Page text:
A Fun Fact about Eric: Eric recently taught a study abroad course in Botswana, where he avoided death by lion and measured a lot of baobabs.

Brian Schwingle

Bloody Aspens, Wimpy Bur Oaks, and Other Interesting Tree Health Problems from 2018

Brian Schwingle, Minnesota Department of Natural Resources

Come to this presentation to beef up or maintain your tree pest identification skills and to be aware of general forest health trends. Noteworthy insects and diseases that afflicted trees in 2018 across Minnesota will be described.

A Fun Fact about Brian: Brian dropped out of preschool: he just couldn’t hack it.

Lydia Scott

Engaging Private Landowners and Volunteers to Support Urban Forestry

Lydia Scott, The Morton Arboretum

Resources are often in short supply for urban forestry—especially in under-resourced communities. A community’s best and most underutilized asset is its residents. The Chicago Region Trees Initiative is working with decision makers, staff, and residents to change this. Learning opportunities on successes and failures will be presented.

A Fun Fact about Lydia: Lydia has a miniature arboretum on her property because she can’t decide which species of trees she likes best!

Kathleen Wolf

The Evolution of Cities: From Sanitary to Sustainable

Kathleen Wolf, University of Washington

Gray infrastructure emerged because of filthy city conditions. People were sick and unhappy, and they died young. Engineering practices provided solutions for clean air and water. Now green infrastructure innovations are needed to achieve healthy cities. This talk will share examples of design for human health and wellness, focusing on stormwater management.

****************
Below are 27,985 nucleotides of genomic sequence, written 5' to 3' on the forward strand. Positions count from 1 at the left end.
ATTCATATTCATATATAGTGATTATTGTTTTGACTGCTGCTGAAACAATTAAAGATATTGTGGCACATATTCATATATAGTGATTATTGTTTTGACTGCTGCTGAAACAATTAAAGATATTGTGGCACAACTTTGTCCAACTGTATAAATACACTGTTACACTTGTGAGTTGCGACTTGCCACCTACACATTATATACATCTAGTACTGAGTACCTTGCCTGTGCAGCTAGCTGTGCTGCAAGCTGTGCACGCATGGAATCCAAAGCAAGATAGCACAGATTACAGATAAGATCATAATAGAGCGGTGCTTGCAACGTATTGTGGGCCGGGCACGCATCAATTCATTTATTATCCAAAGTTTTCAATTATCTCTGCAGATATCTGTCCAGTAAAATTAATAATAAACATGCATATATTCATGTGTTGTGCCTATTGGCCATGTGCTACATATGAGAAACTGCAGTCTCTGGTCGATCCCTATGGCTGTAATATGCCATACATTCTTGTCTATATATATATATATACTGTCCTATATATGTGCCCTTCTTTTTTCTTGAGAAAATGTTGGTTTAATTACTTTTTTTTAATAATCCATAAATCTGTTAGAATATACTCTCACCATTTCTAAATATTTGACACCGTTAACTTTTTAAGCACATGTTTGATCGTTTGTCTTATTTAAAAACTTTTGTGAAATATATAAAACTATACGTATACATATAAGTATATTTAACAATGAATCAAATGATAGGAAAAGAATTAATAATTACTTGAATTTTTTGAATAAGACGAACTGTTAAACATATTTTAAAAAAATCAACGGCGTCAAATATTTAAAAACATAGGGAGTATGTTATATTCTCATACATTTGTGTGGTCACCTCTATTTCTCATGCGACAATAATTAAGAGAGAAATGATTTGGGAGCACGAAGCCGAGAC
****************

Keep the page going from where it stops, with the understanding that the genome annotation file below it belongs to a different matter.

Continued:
A Fun Fact about Kathleen: Kathleen’s first real job was working as the urban forester for the City of Key West, FL—and being young and poor, she lived on a sailboat for three years.

Technical Concurrents

John Ball

The Natural Tree Growing in an Unnatural Environment: Welcome to the Urban Forest

John Ball, South Dakota State University

Trees did not evolve in town, but in the forest that has shaped their growth for millennia. What happens when you move the tree to the urban “forest”? This session will cover the many stresses that city life has imposed on trees and what we can do to help them thrive in this unnatural place.

A Fun Fact about John: He raises dairy goats.

Taming the Unruly Teenage Tree

Doug Courneya, Courneya Horticulture

Thirty years ago, Doug’s woody plant professor taught him that pruning is 50 percent art and 50 percent science. Indeed pruning is art and science but the degree of each varies with the job. Learn how to prune neglected teenage trees, how to sell it, and why to include it in your repertoire.